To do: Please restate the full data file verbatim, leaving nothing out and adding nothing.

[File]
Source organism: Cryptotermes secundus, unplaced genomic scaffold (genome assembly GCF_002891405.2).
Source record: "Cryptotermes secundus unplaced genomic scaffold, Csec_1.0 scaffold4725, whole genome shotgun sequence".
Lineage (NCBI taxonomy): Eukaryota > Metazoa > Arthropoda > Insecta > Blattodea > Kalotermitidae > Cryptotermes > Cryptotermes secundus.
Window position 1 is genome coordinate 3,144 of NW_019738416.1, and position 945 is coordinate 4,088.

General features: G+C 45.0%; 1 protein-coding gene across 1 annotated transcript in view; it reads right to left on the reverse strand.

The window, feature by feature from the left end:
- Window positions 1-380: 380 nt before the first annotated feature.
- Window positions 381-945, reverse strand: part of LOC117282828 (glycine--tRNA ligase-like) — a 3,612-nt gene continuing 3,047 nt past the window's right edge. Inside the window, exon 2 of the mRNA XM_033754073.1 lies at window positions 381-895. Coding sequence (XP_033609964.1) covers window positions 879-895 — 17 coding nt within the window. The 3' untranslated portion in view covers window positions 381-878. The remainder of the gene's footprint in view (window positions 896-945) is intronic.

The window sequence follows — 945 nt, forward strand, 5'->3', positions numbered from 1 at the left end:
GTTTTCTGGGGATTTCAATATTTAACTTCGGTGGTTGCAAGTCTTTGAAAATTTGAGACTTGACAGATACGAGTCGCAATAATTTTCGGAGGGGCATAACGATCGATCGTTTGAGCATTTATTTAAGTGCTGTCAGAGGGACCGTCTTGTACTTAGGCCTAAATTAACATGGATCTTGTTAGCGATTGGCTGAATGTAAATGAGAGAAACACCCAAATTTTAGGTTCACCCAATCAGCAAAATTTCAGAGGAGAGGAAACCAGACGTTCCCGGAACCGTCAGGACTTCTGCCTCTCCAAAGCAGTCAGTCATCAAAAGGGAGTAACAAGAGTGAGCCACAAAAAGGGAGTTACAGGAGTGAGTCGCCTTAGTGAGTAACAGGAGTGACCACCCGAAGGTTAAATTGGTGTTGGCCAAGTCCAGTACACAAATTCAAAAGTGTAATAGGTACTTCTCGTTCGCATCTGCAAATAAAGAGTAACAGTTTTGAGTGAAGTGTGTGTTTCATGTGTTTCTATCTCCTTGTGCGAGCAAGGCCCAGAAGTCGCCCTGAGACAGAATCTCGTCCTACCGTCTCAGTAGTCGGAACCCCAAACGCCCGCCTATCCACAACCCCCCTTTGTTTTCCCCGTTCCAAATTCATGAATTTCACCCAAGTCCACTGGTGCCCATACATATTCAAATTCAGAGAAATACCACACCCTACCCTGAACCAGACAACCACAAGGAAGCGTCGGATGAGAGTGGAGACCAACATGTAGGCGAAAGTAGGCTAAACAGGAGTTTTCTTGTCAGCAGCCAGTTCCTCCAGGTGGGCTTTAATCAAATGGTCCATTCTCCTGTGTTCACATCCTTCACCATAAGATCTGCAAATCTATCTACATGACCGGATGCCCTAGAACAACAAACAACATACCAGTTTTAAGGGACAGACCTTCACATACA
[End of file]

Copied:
Source organism: Cryptotermes secundus, unplaced genomic scaffold (genome assembly GCF_002891405.2).
Source record: "Cryptotermes secundus unplaced genomic scaffold, Csec_1.0 scaffold4725, whole genome shotgun sequence".
Lineage (NCBI taxonomy): Eukaryota > Metazoa > Arthropoda > Insecta > Blattodea > Kalotermitidae > Cryptotermes > Cryptotermes secundus.
Window position 1 is genome coordinate 3,144 of NW_019738416.1, and position 945 is coordinate 4,088.

General features: G+C 45.0%; 1 protein-coding gene across 1 annotated transcript in view; it reads right to left on the reverse strand.

The window, feature by feature from the left end:
- Window positions 1-380: 380 nt before the first annotated feature.
- Window positions 381-945, reverse strand: part of LOC117282828 (glycine--tRNA ligase-like) — a 3,612-nt gene continuing 3,047 nt past the window's right edge. Inside the window, exon 2 of the mRNA XM_033754073.1 lies at window positions 381-895. Coding sequence (XP_033609964.1) covers window positions 879-895 — 17 coding nt within the window. The 3' untranslated portion in view covers window positions 381-878. The remainder of the gene's footprint in view (window positions 896-945) is intronic.

The window sequence follows — 945 nt, forward strand, 5'->3', positions numbered from 1 at the left end:
GTTTTCTGGGGATTTCAATATTTAACTTCGGTGGTTGCAAGTCTTTGAAAATTTGAGACTTGACAGATACGAGTCGCAATAATTTTCGGAGGGGCATAACGATCGATCGTTTGAGCATTTATTTAAGTGCTGTCAGAGGGACCGTCTTGTACTTAGGCCTAAATTAACATGGATCTTGTTAGCGATTGGCTGAATGTAAATGAGAGAAACACCCAAATTTTAGGTTCACCCAATCAGCAAAATTTCAGAGGAGAGGAAACCAGACGTTCCCGGAACCGTCAGGACTTCTGCCTCTCCAAAGCAGTCAGTCATCAAAAGGGAGTAACAAGAGTGAGCCACAAAAAGGGAGTTACAGGAGTGAGTCGCCTTAGTGAGTAACAGGAGTGACCACCCGAAGGTTAAATTGGTGTTGGCCAAGTCCAGTACACAAATTCAAAAGTGTAATAGGTACTTCTCGTTCGCATCTGCAAATAAAGAGTAACAGTTTTGAGTGAAGTGTGTGTTTCATGTGTTTCTATCTCCTTGTGCGAGCAAGGCCCAGAAGTCGCCCTGAGACAGAATCTCGTCCTACCGTCTCAGTAGTCGGAACCCCAAACGCCCGCCTATCCACAACCCCCCTTTGTTTTCCCCGTTCCAAATTCATGAATTTCACCCAAGTCCACTGGTGCCCATACATATTCAAATTCAGAGAAATACCACACCCTACCCTGAACCAGACAACCACAAGGAAGCGTCGGATGAGAGTGGAGACCAACATGTAGGCGAAAGTAGGCTAAACAGGAGTTTTCTTGTCAGCAGCCAGTTCCTCCAGGTGGGCTTTAATCAAATGGTCCATTCTCCTGTGTTCACATCCTTCACCATAAGATCTGCAAATCTATCTACATGACCGGATGCCCTAGAACAACAAACAACATACCAGTTTTAAGGGACAGACCTTCACATACA